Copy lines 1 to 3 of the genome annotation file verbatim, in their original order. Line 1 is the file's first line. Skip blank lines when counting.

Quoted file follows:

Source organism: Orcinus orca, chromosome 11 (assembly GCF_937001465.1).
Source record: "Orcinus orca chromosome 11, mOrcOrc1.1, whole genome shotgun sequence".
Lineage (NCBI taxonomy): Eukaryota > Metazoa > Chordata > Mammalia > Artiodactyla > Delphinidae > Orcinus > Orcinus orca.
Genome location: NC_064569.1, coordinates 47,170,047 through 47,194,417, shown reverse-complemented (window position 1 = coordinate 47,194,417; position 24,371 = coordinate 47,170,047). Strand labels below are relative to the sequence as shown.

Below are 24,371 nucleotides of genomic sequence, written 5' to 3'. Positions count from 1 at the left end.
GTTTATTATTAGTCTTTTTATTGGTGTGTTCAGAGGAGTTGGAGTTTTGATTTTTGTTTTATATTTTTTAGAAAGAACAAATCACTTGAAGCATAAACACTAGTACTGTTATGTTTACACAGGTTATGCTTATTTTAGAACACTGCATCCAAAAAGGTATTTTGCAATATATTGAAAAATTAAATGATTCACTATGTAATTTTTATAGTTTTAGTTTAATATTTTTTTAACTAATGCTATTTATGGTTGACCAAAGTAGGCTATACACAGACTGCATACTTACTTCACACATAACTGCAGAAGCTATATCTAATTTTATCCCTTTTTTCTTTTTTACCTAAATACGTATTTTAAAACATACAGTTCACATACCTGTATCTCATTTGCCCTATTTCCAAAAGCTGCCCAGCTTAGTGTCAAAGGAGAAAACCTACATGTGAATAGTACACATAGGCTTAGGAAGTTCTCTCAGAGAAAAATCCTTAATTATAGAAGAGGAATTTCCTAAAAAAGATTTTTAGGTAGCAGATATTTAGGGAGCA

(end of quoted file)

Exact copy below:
Source organism: Orcinus orca, chromosome 11 (assembly GCF_937001465.1).
Source record: "Orcinus orca chromosome 11, mOrcOrc1.1, whole genome shotgun sequence".
Lineage (NCBI taxonomy): Eukaryota > Metazoa > Chordata > Mammalia > Artiodactyla > Delphinidae > Orcinus > Orcinus orca.